By Ece Toksabay SOMA, Turkey (Reuters) - Loudspeakers broadcast the names of the dead as rows of graves were filled in this close-knit Turkish mining town on Thursday, while thousands protested in major cities as grief turned to anger following the country's deadliest industrial disaster. Rescuers were still trying to reach parts of the coal mine in Soma, 480 km (300 miles) southwest of Istanbul, more than 48 hours after fire knocked out power and shut down the ventilation shafts and elevators, trapping hundreds underground. At least 282 people have been confirmed dead, mostly from carbon monoxide poisoning, and hopes are fading of pulling out any more alive of the 100 or so still thought to be inside. Anger has swept a country that experienced a decade of rapid economic growth under Prime Minister Tayyip Erdogan's Islamist-rooted government but still suffers from one of the world's worst records of workplace safety.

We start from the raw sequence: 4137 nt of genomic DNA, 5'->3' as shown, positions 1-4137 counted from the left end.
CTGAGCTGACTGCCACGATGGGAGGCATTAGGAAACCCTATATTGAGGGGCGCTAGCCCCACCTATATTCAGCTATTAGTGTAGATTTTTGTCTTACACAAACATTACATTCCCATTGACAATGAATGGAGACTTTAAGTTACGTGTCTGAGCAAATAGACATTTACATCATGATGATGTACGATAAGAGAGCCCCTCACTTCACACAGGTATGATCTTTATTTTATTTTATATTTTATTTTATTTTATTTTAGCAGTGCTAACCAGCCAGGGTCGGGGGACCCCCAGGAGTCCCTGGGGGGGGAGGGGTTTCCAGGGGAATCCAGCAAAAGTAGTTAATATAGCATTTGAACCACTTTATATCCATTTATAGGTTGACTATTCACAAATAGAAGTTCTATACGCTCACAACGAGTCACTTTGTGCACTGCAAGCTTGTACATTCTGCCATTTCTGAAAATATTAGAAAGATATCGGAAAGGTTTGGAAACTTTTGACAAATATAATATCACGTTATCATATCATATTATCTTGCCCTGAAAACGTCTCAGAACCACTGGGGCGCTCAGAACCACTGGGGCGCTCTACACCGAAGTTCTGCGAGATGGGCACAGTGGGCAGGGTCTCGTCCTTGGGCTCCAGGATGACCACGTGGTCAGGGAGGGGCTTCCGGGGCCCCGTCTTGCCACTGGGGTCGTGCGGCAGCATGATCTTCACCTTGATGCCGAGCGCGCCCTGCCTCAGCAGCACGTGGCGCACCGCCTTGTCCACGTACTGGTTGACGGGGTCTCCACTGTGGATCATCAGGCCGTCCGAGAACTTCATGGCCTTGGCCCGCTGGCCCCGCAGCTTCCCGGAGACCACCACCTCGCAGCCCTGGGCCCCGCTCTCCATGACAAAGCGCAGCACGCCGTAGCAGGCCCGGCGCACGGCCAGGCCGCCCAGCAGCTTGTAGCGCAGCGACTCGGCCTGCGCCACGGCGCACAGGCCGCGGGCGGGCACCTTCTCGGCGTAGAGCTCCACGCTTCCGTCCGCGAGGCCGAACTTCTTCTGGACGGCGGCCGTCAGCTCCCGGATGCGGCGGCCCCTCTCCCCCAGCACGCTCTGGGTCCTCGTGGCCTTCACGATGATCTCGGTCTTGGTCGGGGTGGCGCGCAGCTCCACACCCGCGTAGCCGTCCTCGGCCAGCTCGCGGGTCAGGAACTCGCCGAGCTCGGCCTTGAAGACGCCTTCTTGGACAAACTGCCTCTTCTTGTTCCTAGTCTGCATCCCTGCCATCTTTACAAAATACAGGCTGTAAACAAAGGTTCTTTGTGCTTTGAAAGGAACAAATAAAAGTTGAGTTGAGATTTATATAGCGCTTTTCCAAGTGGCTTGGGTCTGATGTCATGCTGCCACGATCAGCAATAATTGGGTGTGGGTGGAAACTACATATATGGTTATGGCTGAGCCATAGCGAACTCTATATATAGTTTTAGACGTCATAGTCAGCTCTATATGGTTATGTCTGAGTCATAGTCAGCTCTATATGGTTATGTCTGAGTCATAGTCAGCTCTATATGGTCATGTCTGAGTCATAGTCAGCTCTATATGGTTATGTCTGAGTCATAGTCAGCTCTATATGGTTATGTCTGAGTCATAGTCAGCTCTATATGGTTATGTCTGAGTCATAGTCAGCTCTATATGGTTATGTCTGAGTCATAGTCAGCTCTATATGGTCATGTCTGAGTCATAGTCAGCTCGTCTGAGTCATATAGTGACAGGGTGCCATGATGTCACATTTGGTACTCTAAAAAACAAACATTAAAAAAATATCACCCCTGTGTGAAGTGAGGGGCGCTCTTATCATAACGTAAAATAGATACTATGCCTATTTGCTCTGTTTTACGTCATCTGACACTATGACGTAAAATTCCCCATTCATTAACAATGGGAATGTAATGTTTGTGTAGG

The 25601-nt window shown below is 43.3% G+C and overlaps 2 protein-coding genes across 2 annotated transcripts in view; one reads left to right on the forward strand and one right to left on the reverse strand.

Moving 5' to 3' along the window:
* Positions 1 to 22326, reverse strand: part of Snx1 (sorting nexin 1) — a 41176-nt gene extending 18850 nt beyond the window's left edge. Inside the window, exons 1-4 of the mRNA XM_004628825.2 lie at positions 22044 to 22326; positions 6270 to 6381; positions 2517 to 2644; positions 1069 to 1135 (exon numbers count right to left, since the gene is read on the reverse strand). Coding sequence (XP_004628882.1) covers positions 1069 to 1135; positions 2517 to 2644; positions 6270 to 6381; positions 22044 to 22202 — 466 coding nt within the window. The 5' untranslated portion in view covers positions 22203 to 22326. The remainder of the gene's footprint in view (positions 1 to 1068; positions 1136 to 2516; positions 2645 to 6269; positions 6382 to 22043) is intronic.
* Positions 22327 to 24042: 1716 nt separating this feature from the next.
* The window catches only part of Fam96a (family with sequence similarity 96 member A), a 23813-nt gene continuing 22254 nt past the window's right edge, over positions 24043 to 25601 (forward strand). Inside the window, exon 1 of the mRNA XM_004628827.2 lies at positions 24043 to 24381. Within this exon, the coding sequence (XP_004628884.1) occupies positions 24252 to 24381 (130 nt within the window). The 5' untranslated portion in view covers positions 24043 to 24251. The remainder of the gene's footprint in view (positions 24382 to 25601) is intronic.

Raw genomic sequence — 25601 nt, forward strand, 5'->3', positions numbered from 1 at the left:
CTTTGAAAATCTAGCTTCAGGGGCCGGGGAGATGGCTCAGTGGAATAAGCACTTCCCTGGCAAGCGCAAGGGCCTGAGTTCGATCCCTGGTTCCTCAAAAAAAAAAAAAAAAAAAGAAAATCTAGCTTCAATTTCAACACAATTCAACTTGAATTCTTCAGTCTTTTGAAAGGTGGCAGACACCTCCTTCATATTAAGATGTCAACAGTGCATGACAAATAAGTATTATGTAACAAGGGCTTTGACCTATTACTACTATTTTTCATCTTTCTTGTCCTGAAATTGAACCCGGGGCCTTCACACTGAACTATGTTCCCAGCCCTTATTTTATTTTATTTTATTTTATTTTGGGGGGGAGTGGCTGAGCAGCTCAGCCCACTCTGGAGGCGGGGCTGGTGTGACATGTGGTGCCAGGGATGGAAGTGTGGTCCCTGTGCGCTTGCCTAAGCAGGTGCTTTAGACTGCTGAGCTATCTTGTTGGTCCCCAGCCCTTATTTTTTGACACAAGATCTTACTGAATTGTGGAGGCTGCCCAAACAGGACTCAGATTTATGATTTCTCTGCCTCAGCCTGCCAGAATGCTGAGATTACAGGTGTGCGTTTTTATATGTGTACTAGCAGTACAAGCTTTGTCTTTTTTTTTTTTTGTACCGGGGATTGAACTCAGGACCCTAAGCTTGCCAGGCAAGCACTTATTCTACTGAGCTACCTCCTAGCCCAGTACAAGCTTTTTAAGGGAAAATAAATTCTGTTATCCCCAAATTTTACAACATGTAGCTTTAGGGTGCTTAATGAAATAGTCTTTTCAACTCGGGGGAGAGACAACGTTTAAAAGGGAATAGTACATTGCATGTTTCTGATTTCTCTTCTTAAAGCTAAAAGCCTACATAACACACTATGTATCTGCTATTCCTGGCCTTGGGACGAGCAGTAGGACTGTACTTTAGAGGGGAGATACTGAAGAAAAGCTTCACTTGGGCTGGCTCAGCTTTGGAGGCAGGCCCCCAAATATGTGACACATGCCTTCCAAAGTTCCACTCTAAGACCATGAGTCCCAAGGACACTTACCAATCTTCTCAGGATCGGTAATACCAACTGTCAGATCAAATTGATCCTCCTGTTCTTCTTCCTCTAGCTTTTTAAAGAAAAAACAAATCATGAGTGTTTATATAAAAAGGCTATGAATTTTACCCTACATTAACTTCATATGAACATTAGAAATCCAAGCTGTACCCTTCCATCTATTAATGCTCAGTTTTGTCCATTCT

PANAMA CITY (AP) — It was billed as a battle royal between Latin America's top two spin doctors. In one corner, the campaign guru to such towering leftist leaders as Brazil's Luiz Inacio Lula da Silva and Venezuela's Hugo Chavez. In the other, a strategist likened to Karl Rove who is credited with helping return the Institutional Revolutionary Party to power in Mexico after a 12-year-absence.